27 January, 2010 at 12:07 pm

Laci PyberDear Terence Tao,

looking at arxiv:1001.4556 you will find another research announcement

“Growth in finite simple groups of Lie type” by Endre Szabó and myself.

As the title indicates the two research announcements have a very substantial overlap. It is a rather curious coincidence that these announcements appeared side by side on the arxiv.

Best

Laci Pyber

27 January, 2010 at 1:58 pm

Terence TaoYes, this is quite a remarkable coincidence. I’ve seen simultaneous releases of closely related results before (and been involved in some of them personally), but this is the first time I know of that the announcements were released on the same day. (We’ve been announcing these results in talks and in discussion with colleagues over the past few weeks, though.)

It seems that both of our papers rely crucially on the same underlying pivot argument and on the Larsen-Pink type inequality (although the arguments are arranged a bit differently in the fine details). I suppose that in retrospect this is the “natural” way to proceed, especially given how easily these arguments establish the sum-product phenomenon (which used to be quite difficult from a psychological point of view, before the easy proofs were found).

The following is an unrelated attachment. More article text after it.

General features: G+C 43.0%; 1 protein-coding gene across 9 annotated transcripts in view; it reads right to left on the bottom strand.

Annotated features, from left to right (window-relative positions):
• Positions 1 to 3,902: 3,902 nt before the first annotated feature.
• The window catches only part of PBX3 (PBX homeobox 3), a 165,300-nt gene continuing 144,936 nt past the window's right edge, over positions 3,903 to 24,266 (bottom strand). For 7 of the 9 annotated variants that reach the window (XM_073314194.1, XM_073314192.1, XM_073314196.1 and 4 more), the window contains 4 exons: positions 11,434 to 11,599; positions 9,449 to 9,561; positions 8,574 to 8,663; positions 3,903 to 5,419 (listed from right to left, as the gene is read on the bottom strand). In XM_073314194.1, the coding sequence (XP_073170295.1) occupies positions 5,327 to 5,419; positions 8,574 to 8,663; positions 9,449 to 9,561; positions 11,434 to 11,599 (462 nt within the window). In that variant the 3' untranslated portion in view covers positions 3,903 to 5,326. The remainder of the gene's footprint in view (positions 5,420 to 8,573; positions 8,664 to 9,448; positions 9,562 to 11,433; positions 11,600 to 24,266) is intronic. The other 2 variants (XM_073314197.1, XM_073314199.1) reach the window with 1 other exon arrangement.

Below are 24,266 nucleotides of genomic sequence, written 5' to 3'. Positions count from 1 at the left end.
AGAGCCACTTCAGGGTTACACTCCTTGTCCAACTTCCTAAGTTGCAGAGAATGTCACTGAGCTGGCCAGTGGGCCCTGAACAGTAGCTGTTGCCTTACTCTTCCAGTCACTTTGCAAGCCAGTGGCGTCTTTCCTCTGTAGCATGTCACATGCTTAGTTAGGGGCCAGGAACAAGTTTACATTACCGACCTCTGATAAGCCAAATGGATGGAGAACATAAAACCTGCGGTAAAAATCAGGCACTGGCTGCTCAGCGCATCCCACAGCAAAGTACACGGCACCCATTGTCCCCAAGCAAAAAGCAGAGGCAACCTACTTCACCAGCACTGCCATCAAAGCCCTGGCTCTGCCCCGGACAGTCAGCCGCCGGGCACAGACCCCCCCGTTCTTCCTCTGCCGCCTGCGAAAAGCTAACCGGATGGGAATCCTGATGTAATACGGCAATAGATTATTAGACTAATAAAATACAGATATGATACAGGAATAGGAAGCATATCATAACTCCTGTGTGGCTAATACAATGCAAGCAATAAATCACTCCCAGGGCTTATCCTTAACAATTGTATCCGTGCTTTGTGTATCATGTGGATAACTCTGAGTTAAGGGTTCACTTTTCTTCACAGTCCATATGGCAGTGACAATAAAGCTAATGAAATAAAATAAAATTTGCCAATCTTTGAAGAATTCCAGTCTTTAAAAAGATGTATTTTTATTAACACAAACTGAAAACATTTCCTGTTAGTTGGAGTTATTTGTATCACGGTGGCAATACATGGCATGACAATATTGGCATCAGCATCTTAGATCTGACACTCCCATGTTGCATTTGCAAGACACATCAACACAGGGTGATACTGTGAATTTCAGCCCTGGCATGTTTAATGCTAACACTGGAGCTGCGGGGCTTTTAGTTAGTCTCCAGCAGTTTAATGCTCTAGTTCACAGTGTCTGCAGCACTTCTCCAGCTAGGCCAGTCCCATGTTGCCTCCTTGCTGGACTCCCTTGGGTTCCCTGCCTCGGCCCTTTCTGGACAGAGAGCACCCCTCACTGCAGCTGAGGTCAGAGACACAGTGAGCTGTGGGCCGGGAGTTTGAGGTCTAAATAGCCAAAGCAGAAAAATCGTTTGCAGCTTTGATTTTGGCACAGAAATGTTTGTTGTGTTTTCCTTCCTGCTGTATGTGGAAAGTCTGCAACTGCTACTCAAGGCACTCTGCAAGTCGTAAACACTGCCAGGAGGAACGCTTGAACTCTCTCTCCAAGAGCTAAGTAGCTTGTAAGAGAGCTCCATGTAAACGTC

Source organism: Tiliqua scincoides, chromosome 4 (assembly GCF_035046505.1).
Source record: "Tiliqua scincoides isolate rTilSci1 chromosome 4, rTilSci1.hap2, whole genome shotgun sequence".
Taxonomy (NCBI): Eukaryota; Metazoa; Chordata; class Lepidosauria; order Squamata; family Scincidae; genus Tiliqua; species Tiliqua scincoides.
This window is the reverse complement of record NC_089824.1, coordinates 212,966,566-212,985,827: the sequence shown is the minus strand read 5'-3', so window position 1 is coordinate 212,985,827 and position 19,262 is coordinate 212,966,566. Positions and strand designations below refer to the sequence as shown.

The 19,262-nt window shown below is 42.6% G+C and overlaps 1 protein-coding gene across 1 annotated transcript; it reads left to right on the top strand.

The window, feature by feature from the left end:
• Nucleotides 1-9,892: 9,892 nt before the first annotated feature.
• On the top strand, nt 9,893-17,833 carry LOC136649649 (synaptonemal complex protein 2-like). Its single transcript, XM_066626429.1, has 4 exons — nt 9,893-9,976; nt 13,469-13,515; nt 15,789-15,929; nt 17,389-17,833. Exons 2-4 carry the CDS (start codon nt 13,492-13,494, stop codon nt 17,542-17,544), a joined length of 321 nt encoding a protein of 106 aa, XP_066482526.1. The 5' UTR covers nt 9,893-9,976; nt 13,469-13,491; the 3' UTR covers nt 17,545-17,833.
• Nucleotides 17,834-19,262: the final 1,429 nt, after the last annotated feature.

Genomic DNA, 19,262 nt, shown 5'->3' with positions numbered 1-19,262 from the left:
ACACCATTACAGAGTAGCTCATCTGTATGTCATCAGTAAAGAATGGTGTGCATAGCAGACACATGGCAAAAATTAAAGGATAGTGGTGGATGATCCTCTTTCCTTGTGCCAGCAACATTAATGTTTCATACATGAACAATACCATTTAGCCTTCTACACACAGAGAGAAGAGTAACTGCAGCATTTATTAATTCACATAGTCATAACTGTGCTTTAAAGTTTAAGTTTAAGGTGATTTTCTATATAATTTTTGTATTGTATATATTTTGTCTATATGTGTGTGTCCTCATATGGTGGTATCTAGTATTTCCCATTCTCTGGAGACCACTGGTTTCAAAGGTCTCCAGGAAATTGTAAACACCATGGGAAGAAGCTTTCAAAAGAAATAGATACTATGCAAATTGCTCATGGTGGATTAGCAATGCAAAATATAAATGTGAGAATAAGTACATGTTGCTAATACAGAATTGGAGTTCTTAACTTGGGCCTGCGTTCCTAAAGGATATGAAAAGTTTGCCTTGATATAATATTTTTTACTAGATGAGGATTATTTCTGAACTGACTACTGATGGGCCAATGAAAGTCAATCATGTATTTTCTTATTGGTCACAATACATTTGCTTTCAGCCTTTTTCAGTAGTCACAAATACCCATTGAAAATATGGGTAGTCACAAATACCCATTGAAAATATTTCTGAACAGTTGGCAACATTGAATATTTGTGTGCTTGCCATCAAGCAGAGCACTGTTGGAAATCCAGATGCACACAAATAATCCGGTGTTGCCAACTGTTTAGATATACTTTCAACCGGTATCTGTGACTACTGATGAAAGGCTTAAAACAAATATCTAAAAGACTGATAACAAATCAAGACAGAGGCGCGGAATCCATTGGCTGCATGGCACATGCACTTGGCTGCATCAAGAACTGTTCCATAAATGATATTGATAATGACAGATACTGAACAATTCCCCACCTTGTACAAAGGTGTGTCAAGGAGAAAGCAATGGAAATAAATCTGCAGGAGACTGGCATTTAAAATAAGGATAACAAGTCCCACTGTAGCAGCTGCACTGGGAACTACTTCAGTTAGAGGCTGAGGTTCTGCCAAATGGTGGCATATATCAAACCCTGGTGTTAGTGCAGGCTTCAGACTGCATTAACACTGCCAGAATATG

27 January, 2010 at 3:42 pm

Terence TaoYes, I’ve already been informed privately by those more technologically up-to-date than I that a late 1990s era piece of software doesn’t count as “modern” nowadays, so I’m retracting that particular term :-)

For the current scale of projects (with 2-3 authors) it seems that the Subversion system works “well enough”, which is often a sufficient standard for these sorts of things. If one were to do a much larger-scale project, such as a polymath writeup, I could imagine that a distributed VCS offer further real advantages. In any case, either system is a definite advance over email-based methods.

27 January, 2010 at 3:52 pm

Ben GreenTerry, a further point: I think you’re using the word “pivot” in a somewhat opposite sense to the way it used in, for example, Helfgott’s paper on SL_3. The world “involved” as used in our announcement seems more descriptive.

27 January, 2010 at 4:03 pm

Terence TaoAh, good point. (I was wondering where that term came from, actually.) I’ve reworded the argument accordingly.

28 January, 2010 at 2:54 am

Link StarbureiyTerry-

An even better alternative might be to use Google Code Project Hosting (code.google.com/p). It also utilizes subversion/mercurial. Depending on how large the commit group is, it can be pretty generous (and versatile) for storage. I’ve been using it for my own projects for about a year now.

28 January, 2010 at 6:07 am

HaraldA few words on “pivots” and the like.